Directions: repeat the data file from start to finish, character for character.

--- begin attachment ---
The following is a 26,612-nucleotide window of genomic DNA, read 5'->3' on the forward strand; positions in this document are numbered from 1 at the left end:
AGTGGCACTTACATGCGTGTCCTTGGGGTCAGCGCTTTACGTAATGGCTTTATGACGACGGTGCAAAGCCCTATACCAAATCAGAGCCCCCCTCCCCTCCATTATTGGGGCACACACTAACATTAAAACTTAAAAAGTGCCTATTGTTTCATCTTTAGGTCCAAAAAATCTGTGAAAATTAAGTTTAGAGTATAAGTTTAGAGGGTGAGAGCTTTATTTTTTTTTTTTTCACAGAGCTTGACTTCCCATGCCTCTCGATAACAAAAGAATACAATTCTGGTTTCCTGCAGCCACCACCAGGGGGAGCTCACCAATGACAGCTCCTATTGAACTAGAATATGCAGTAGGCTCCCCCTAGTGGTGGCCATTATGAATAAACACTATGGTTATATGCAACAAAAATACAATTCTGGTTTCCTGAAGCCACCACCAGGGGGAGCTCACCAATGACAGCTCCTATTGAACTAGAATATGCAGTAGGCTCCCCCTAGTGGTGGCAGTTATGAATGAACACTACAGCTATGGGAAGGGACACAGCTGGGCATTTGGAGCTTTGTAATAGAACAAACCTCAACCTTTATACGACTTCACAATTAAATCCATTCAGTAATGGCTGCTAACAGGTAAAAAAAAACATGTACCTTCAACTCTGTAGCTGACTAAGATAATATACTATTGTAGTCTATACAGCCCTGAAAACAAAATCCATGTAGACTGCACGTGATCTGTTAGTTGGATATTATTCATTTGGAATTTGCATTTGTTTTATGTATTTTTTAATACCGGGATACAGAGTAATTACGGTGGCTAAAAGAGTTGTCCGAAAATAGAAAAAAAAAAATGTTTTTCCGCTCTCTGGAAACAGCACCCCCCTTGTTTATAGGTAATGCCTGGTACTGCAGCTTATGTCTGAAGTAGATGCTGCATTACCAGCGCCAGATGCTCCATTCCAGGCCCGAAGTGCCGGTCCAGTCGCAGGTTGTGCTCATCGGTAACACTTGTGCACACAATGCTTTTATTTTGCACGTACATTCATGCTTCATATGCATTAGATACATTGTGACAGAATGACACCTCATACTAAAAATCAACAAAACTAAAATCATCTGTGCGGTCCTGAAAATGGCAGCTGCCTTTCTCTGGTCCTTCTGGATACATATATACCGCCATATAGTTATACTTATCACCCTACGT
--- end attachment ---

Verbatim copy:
The following is a 26,612-nucleotide window of genomic DNA, read 5'->3' on the forward strand; positions in this document are numbered from 1 at the left end:
AGTGGCACTTACATGCGTGTCCTTGGGGTCAGCGCTTTACGTAATGGCTTTATGACGACGGTGCAAAGCCCTATACCAAATCAGAGCCCCCCTCCCCTCCATTATTGGGGCACACACTAACATTAAAACTTAAAAAGTGCCTATTGTTTCATCTTTAGGTCCAAAAAATCTGTGAAAATTAAGTTTAGAGTATAAGTTTAGAGGGTGAGAGCTTTATTTTTTTTTTTTTCACAGAGCTTGACTTCCCATGCCTCTCGATAACAAAAGAATACAATTCTGGTTTCCTGCAGCCACCACCAGGGGGAGCTCACCAATGACAGCTCCTATTGAACTAGAATATGCAGTAGGCTCCCCCTAGTGGTGGCCATTATGAATAAACACTATGGTTATATGCAACAAAAATACAATTCTGGTTTCCTGAAGCCACCACCAGGGGGAGCTCACCAATGACAGCTCCTATTGAACTAGAATATGCAGTAGGCTCCCCCTAGTGGTGGCAGTTATGAATGAACACTACAGCTATGGGAAGGGACACAGCTGGGCATTTGGAGCTTTGTAATAGAACAAACCTCAACCTTTATACGACTTCACAATTAAATCCATTCAGTAATGGCTGCTAACAGGTAAAAAAAAACATGTACCTTCAACTCTGTAGCTGACTAAGATAATATACTATTGTAGTCTATACAGCCCTGAAAACAAAATCCATGTAGACTGCACGTGATCTGTTAGTTGGATATTATTCATTTGGAATTTGCATTTGTTTTATGTATTTTTTAATACCGGGATACAGAGTAATTACGGTGGCTAAAAGAGTTGTCCGAAAATAGAAAAAAAAAAATGTTTTTCCGCTCTCTGGAAACAGCACCCCCCTTGTTTATAGGTAATGCCTGGTACTGCAGCTTATGTCTGAAGTAGATGCTGCATTACCAGCGCCAGATGCTCCATTCCAGGCCCGAAGTGCCGGTCCAGTCGCAGGTTGTGCTCATCGGTAACACTTGTGCACACAATGCTTTTATTTTGCACGTACATTCATGCTTCATATGCATTAGATACATTGTGACAGAATGACACCTCATACTAAAAATCAACAAAACTAAAATCATCTGTGCGGTCCTGAAAATGGCAGCTGCCTTTCTCTGGTCCTTCTGGATACATATATACCGCCATATAGTTATACTTATCACCCTACGT